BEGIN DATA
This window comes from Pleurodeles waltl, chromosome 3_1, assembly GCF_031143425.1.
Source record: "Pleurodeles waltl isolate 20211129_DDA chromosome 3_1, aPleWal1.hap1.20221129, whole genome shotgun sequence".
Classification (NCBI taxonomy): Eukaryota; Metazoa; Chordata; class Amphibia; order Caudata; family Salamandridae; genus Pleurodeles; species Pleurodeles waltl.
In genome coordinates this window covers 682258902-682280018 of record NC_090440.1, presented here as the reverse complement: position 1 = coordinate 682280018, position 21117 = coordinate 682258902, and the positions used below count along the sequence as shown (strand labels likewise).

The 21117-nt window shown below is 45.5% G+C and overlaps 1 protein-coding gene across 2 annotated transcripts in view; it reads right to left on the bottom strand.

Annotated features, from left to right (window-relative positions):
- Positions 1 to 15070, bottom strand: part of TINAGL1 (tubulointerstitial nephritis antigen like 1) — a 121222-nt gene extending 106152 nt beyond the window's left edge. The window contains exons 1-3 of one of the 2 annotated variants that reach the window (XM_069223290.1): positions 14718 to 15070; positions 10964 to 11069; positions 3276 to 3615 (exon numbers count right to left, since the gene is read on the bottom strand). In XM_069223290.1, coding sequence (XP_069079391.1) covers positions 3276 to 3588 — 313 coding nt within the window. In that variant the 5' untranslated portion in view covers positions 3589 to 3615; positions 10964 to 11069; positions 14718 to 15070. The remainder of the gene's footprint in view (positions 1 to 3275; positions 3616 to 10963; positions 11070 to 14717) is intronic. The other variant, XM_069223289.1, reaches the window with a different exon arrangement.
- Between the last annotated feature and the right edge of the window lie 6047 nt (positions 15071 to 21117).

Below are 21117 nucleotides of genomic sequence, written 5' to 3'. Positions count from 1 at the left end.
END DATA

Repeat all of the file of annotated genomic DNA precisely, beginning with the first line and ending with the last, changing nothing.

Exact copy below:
This window comes from Pleurodeles waltl, chromosome 3_1, assembly GCF_031143425.1.
Source record: "Pleurodeles waltl isolate 20211129_DDA chromosome 3_1, aPleWal1.hap1.20221129, whole genome shotgun sequence".
Classification (NCBI taxonomy): Eukaryota; Metazoa; Chordata; class Amphibia; order Caudata; family Salamandridae; genus Pleurodeles; species Pleurodeles waltl.
In genome coordinates this window covers 682258902-682280018 of record NC_090440.1, presented here as the reverse complement: position 1 = coordinate 682280018, position 21117 = coordinate 682258902, and the positions used below count along the sequence as shown (strand labels likewise).

The 21117-nt window shown below is 45.5% G+C and overlaps 1 protein-coding gene across 2 annotated transcripts in view; it reads right to left on the bottom strand.

Annotated features, from left to right (window-relative positions):
- Positions 1 to 15070, bottom strand: part of TINAGL1 (tubulointerstitial nephritis antigen like 1) — a 121222-nt gene extending 106152 nt beyond the window's left edge. The window contains exons 1-3 of one of the 2 annotated variants that reach the window (XM_069223290.1): positions 14718 to 15070; positions 10964 to 11069; positions 3276 to 3615 (exon numbers count right to left, since the gene is read on the bottom strand). In XM_069223290.1, coding sequence (XP_069079391.1) covers positions 3276 to 3588 — 313 coding nt within the window. In that variant the 5' untranslated portion in view covers positions 3589 to 3615; positions 10964 to 11069; positions 14718 to 15070. The remainder of the gene's footprint in view (positions 1 to 3275; positions 3616 to 10963; positions 11070 to 14717) is intronic. The other variant, XM_069223289.1, reaches the window with a different exon arrangement.
- Between the last annotated feature and the right edge of the window lie 6047 nt (positions 15071 to 21117).

Below are 21117 nucleotides of genomic sequence, written 5' to 3'. Positions count from 1 at the left end.